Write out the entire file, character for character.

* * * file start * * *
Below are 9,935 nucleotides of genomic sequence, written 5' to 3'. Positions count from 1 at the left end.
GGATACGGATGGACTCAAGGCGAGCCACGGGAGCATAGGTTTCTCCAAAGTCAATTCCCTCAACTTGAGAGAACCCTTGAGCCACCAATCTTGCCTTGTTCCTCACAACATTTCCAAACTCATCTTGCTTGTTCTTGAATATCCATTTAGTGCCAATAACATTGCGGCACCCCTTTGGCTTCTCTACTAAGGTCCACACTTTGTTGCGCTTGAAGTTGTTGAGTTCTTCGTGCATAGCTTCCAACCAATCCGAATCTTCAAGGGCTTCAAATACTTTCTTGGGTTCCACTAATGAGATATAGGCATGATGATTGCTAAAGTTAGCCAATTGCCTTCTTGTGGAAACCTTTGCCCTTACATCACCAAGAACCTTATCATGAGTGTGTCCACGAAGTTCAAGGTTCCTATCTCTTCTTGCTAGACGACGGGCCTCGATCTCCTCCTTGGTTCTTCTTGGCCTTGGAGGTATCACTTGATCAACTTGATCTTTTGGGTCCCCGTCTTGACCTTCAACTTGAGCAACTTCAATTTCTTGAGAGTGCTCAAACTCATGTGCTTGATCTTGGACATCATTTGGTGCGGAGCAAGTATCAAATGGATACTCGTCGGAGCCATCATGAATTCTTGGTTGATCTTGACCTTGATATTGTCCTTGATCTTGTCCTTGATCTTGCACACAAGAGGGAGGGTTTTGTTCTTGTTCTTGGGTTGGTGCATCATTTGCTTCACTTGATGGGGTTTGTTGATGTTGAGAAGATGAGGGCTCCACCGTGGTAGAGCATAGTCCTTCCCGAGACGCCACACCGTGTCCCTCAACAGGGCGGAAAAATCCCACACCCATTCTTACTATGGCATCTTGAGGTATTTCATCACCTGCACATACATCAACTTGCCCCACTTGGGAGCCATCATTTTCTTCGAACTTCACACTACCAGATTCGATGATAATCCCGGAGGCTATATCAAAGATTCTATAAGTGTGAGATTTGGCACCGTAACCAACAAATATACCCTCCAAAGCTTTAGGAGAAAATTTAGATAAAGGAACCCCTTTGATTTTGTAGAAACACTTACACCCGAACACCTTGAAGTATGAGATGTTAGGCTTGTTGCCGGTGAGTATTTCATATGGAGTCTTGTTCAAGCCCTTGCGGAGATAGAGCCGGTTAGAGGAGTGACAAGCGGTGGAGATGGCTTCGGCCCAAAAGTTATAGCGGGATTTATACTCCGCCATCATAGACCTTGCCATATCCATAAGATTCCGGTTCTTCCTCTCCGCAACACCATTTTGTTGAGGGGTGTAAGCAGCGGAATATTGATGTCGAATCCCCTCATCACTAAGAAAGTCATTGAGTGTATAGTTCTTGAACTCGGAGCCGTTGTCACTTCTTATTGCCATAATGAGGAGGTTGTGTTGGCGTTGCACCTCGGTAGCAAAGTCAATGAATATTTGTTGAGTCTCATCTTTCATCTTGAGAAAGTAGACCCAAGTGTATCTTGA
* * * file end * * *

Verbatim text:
Below are 9,935 nucleotides of genomic sequence, written 5' to 3'. Positions count from 1 at the left end.
GGATACGGATGGACTCAAGGCGAGCCACGGGAGCATAGGTTTCTCCAAAGTCAATTCCCTCAACTTGAGAGAACCCTTGAGCCACCAATCTTGCCTTGTTCCTCACAACATTTCCAAACTCATCTTGCTTGTTCTTGAATATCCATTTAGTGCCAATAACATTGCGGCACCCCTTTGGCTTCTCTACTAAGGTCCACACTTTGTTGCGCTTGAAGTTGTTGAGTTCTTCGTGCATAGCTTCCAACCAATCCGAATCTTCAAGGGCTTCAAATACTTTCTTGGGTTCCACTAATGAGATATAGGCATGATGATTGCTAAAGTTAGCCAATTGCCTTCTTGTGGAAACCTTTGCCCTTACATCACCAAGAACCTTATCATGAGTGTGTCCACGAAGTTCAAGGTTCCTATCTCTTCTTGCTAGACGACGGGCCTCGATCTCCTCCTTGGTTCTTCTTGGCCTTGGAGGTATCACTTGATCAACTTGATCTTTTGGGTCCCCGTCTTGACCTTCAACTTGAGCAACTTCAATTTCTTGAGAGTGCTCAAACTCATGTGCTTGATCTTGGACATCATTTGGTGCGGAGCAAGTATCAAATGGATACTCGTCGGAGCCATCATGAATTCTTGGTTGATCTTGACCTTGATATTGTCCTTGATCTTGTCCTTGATCTTGCACACAAGAGGGAGGGTTTTGTTCTTGTTCTTGGGTTGGTGCATCATTTGCTTCACTTGATGGGGTTTGTTGATGTTGAGAAGATGAGGGCTCCACCGTGGTAGAGCATAGTCCTTCCCGAGACGCCACACCGTGTCCCTCAACAGGGCGGAAAAATCCCACACCCATTCTTACTATGGCATCTTGAGGTATTTCATCACCTGCACATACATCAACTTGCCCCACTTGGGAGCCATCATTTTCTTCGAACTTCACACTACCAGATTCGATGATAATCCCGGAGGCTATATCAAAGATTCTATAAGTGTGAGATTTGGCACCGTAACCAACAAATATACCCTCCAAAGCTTTAGGAGAAAATTTAGATAAAGGAACCCCTTTGATTTTGTAGAAACACTTACACCCGAACACCTTGAAGTATGAGATGTTAGGCTTGTTGCCGGTGAGTATTTCATATGGAGTCTTGTTCAAGCCCTTGCGGAGATAGAGCCGGTTAGAGGAGTGACAAGCGGTGGAGATGGCTTCGGCCCAAAAGTTATAGCGGGATTTATACTCCGCCATCATAGACCTTGCCATATCCATAAGATTCCGGTTCTTCCTCTCCGCAACACCATTTTGTTGAGGGGTGTAAGCAGCGGAATATTGATGTCGAATCCCCTCATCACTAAGAAAGTCATTGAGTGTATAGTTCTTGAACTCGGAGCCGTTGTCACTTCTTATTGCCATAATGAGGAGGTTGTGTTGGCGTTGCACCTCGGTAGCAAAGTCAATGAATATTTGTTGAGTCTCATCTTTCATCTTGAGAAAGTAGACCCAAGTGTATCTTGA